I read the preaching notes on the Methodist Lectionary site. I often read the notes, search the internet, read and reread the scripture for the week. I pray.
This week one of the things that stood out to me was this and I quote “There is certainly no basking in the Christmas glow in Matthew’s Gospel text this Christmastide Sunday. With a dream of warning, Joseph and his new family become refugees, fleeing an oppressive ruler who wants to kill the child. For Matthew, it is a fulfillment of a prophecy; for Joseph and Mary, it is a moment of terror. For the little town of Bethlehem, it is a tragedy of historical proportions. Any time disaster strikes, natural- or human-originated, questions arise.”
I thought about the refugee situation in our country. In fact, the entire political climate. I’m not going to speak about my opinions about politics – don’t worry.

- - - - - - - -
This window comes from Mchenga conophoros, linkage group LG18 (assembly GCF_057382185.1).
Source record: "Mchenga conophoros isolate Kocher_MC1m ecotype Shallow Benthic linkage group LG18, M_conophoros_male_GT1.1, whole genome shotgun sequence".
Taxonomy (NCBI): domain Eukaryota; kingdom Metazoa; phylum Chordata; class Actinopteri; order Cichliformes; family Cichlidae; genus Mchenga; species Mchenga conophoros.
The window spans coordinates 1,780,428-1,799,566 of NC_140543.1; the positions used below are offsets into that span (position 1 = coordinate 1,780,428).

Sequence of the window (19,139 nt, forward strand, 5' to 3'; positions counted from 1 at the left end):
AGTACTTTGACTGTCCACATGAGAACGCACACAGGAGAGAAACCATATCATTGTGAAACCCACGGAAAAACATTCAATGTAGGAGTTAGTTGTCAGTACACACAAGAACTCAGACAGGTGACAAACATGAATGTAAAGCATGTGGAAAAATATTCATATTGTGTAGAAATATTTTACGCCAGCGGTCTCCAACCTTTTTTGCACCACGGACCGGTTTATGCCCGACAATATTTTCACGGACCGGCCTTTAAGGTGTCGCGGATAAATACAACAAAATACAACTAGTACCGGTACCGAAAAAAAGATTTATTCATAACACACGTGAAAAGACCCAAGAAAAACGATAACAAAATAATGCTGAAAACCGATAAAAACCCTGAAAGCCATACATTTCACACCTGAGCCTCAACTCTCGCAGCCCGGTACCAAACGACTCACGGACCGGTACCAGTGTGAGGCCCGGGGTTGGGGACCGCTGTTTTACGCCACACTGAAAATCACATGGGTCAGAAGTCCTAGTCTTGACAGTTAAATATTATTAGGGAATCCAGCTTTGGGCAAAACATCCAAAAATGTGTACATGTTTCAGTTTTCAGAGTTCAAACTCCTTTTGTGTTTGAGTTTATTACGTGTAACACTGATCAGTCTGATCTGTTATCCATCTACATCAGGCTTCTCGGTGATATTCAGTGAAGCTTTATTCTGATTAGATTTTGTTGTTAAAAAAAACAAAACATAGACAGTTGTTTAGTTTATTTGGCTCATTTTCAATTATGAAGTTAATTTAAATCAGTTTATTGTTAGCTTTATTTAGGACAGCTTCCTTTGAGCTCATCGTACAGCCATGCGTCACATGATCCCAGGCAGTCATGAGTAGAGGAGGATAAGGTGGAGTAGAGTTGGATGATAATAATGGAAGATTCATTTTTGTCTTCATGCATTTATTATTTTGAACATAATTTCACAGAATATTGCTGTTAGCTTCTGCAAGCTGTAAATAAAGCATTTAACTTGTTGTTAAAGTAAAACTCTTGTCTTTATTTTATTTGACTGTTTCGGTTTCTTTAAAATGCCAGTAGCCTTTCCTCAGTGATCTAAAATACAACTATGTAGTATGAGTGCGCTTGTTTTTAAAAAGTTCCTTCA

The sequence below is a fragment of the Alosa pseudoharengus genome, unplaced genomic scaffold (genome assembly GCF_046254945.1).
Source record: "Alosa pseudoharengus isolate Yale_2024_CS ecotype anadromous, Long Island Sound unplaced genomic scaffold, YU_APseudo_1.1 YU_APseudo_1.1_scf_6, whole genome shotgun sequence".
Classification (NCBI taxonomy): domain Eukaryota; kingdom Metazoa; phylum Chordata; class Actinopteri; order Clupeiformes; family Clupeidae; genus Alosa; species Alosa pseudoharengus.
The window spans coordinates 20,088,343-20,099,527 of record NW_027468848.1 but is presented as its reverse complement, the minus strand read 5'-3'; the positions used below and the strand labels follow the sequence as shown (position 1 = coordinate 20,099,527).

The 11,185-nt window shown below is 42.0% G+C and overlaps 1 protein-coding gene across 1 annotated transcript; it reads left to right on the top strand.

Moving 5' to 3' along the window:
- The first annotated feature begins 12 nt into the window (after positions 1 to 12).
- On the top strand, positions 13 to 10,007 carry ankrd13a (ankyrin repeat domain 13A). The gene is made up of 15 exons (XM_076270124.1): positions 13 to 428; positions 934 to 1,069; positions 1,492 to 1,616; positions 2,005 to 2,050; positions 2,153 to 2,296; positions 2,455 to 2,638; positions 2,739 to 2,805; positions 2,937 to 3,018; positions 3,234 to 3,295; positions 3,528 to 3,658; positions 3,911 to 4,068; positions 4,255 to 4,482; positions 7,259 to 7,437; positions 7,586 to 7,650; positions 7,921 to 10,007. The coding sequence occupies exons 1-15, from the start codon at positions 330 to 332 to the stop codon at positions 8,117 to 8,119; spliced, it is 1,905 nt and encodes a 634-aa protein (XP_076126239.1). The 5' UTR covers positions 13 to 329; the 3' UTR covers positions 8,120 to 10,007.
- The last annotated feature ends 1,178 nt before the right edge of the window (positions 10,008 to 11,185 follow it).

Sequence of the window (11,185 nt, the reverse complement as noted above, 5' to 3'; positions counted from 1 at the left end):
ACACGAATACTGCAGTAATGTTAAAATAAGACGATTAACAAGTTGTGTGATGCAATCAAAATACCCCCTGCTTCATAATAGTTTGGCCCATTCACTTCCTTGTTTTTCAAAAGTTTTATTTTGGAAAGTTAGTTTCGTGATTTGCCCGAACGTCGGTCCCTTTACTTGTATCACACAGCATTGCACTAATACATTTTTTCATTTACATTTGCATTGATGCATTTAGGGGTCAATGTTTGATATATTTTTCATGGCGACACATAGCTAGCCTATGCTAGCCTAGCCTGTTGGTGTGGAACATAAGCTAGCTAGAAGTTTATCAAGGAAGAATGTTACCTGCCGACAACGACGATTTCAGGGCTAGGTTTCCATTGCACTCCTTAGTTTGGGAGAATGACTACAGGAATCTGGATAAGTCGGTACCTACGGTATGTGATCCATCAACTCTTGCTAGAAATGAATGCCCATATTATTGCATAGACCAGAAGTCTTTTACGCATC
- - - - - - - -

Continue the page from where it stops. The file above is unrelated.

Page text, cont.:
I thought more about the anger I have seen between people who were friends, even family. People even remaining absent from church because they disagreed with the pastor or speaker.
And I thought about what it must have been like at the time of Jesus birth and the times as He grew. I don’t know a lot about the history of the time but we all know that Jesus was born into a country occupied by Rome. People had been taxed beyond what even Rome required by corrupt tax collectors who were there own people. So the rich got richer and the poor got poorer. The Pharisees and Sadducees had made church into a place where you had to obey a ridiculously long list of rules or you couldn’t fit in. Life was pretty unfair in general.
In the middle of all that unfairness, a miracle happens and salvation comes into the world.